The post-COVID recovery is being hampered by an international shortage in some items, but that could mean good news for some ASX shares.
According to T Rowe Price Australia equities head Randal Jenneke, this is due to extreme consumption patterns caused by the pandemic in the past 15 months.
“A sudden shift in consumption away from services like travel, into goods such as electronics for furniture, coupled with global supply chain disruptions has generated imbalances across many markets from commodities to semiconductors,” he said in a memo to investors.
“Copper hit an all-time high in April, and iron ore the highest level in a decade. There’s also [a] notable supply/demand imbalance in the property market.”
Semiconductor shortage sets a rocket under one ASX share
One supply imbalance that’s having a global impact is the shortage of semiconductors.
Semiconductors are materials that contribute towards computer chips. And with so many everyday items now computerised, everyone’s feeling the pinch.
“The semiconductor shortage has had significant impacts on the auto industry,” said Jenneke.
“With the US first-quarter earnings season underway, the largest automakers highlighted production constraints due to input shortages (chips), which in turn has eaten into profits.”
For the Australian market, this supply anomaly won’t be rectified until 2023, according to Jenneke.
And that’s excellent news for one ASX company.
“This… means delays for new vehicles and higher prices,” he said.
“For dealerships and marketplaces, including listed Eagers Automotive Ltd (ASX: APE), it means higher margins and a stronger outlook – the stock was our second largest contributor for the month.”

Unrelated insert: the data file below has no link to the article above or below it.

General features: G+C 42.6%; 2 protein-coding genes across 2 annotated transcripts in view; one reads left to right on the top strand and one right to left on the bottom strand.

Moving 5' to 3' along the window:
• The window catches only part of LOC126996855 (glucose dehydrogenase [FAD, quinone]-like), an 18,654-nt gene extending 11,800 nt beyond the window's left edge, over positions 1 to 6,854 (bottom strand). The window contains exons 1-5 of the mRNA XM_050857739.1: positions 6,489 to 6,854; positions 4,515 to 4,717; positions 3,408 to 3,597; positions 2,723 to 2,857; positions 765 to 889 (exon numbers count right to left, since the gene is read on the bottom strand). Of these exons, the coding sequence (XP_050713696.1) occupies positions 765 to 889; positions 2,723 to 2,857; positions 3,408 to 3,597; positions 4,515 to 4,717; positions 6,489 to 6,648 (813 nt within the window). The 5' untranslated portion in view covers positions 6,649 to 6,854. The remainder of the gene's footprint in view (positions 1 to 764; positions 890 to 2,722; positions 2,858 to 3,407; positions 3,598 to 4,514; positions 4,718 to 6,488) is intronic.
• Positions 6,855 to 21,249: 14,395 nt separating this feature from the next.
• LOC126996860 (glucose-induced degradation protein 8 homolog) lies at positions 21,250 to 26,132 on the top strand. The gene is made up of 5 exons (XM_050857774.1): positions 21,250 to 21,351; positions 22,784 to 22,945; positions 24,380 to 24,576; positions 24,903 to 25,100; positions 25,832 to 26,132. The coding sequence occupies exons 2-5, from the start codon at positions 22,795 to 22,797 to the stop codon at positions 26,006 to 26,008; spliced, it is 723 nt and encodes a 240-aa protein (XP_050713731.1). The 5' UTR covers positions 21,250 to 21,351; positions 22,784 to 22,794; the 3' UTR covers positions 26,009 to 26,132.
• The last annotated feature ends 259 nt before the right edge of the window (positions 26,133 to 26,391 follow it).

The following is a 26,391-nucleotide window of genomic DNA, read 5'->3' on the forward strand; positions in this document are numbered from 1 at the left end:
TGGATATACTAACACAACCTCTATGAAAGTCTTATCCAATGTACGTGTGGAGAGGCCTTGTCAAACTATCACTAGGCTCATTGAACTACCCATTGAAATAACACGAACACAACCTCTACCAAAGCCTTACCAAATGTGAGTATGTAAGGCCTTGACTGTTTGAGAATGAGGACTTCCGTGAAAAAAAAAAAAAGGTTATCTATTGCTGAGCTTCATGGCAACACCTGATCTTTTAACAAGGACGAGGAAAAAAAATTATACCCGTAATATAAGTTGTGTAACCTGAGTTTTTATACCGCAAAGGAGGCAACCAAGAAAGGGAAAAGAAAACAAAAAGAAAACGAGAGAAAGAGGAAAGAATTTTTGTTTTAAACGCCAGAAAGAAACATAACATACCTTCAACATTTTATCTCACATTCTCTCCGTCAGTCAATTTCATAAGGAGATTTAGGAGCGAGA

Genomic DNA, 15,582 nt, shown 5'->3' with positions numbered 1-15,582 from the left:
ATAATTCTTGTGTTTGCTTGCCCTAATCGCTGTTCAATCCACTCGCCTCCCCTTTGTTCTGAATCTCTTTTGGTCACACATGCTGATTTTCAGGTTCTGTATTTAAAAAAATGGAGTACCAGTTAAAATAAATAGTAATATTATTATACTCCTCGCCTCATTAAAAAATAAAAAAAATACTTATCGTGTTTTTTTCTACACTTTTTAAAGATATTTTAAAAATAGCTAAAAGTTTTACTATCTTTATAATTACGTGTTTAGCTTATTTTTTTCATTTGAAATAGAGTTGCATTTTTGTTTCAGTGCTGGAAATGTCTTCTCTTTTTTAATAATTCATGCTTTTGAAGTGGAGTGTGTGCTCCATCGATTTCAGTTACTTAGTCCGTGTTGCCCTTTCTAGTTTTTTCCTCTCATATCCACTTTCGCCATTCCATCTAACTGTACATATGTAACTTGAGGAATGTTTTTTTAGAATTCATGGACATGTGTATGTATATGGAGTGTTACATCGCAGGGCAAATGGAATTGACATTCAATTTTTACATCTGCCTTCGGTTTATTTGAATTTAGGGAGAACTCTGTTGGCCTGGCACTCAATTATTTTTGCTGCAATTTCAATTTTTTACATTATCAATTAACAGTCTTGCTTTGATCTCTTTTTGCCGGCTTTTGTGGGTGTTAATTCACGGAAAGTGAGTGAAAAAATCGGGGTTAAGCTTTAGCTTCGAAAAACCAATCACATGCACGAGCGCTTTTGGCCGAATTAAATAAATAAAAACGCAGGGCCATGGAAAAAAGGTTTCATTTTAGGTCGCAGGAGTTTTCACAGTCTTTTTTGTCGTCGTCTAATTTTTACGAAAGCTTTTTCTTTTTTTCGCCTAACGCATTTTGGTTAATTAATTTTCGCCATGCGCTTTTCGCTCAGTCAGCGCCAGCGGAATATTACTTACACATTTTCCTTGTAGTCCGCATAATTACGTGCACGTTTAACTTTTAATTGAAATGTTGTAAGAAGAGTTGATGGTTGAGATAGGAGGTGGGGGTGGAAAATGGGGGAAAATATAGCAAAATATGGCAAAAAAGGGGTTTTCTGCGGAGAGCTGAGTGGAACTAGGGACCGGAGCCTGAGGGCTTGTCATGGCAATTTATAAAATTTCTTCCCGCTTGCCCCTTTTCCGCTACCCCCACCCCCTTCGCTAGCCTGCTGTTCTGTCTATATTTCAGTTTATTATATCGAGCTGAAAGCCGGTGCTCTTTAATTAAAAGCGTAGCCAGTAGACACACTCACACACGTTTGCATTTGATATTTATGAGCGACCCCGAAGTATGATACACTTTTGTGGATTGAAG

The Eagers share price was up 1.1% on Monday to close the day at $14.66. It was trading at just $5.43 one year ago.
Imbalances don’t equate to inflation
Supply imbalances are pushing prices up for many commodities and products.
But Jenneke warned that this doesn’t automatically lead to economy-wide inflation, which would trigger higher interest rates.
“The RBA actually assessed the implications of supply chain disruptions for local businesses in its May statement on Monetary Policy,” he said.
“It noted that ‘issues have generally been mild and/or temporary’ with only 10% of businesses experiencing severe supply chain issues. Moreover, the significant increases in freight costs experienced make up a small portion of total costs and that businesses have adapted to delays by changing order behaviour.”
He added that these findings matched up with the Reserve Bank governor’s comments that inflation would stay subdued in the medium-term with just temporary spikes.
“In turn, it supports their critical outlook for monetary policy to stay loose and rates to remain on hold over the coming years, which we believe should continue to be a large positive for domestic businesses and equity valuations.”